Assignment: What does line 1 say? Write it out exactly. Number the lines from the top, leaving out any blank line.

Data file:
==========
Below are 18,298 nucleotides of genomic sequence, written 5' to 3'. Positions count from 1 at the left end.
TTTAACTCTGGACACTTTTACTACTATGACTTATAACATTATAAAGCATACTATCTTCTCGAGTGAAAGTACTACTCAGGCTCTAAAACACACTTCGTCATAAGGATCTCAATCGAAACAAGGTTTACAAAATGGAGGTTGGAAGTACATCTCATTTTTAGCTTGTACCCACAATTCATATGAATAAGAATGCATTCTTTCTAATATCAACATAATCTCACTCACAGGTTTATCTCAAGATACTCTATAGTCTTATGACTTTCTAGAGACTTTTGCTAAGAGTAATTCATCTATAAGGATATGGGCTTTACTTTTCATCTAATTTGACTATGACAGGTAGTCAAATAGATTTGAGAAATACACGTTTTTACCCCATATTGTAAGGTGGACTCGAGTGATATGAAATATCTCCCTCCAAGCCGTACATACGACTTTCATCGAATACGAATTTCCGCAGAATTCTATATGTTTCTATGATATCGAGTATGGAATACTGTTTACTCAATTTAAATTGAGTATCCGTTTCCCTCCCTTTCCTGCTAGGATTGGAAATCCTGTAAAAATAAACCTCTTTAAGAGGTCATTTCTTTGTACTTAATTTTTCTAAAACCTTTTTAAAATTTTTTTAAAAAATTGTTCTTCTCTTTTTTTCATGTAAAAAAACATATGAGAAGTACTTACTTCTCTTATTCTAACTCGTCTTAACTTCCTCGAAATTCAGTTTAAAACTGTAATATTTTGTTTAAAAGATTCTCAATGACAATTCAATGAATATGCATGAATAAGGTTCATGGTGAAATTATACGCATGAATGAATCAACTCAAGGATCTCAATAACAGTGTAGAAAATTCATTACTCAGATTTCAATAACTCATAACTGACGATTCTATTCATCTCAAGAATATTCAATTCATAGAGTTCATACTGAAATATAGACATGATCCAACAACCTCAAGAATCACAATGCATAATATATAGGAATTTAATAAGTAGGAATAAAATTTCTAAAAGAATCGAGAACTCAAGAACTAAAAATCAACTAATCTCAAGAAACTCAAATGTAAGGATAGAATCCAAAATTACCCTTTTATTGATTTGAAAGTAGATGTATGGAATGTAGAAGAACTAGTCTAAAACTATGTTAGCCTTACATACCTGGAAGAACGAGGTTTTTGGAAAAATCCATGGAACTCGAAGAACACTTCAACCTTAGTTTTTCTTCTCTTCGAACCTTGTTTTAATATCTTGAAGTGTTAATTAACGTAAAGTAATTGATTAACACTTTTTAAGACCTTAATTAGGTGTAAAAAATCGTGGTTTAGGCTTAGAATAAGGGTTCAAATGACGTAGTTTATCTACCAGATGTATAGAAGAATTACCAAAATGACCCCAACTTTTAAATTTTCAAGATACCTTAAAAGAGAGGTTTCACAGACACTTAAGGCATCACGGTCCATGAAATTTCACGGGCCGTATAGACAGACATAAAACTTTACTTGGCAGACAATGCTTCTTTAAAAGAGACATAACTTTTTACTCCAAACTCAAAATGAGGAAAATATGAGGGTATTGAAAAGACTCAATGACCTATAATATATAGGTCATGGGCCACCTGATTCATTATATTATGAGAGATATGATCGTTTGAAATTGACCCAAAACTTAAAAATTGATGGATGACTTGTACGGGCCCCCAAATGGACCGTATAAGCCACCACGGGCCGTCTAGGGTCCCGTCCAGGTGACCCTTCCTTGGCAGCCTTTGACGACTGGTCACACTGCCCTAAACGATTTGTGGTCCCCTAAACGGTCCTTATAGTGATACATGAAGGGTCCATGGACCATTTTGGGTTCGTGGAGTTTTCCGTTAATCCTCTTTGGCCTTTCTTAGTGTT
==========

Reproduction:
Below are 18,298 nucleotides of genomic sequence, written 5' to 3'. Positions count from 1 at the left end.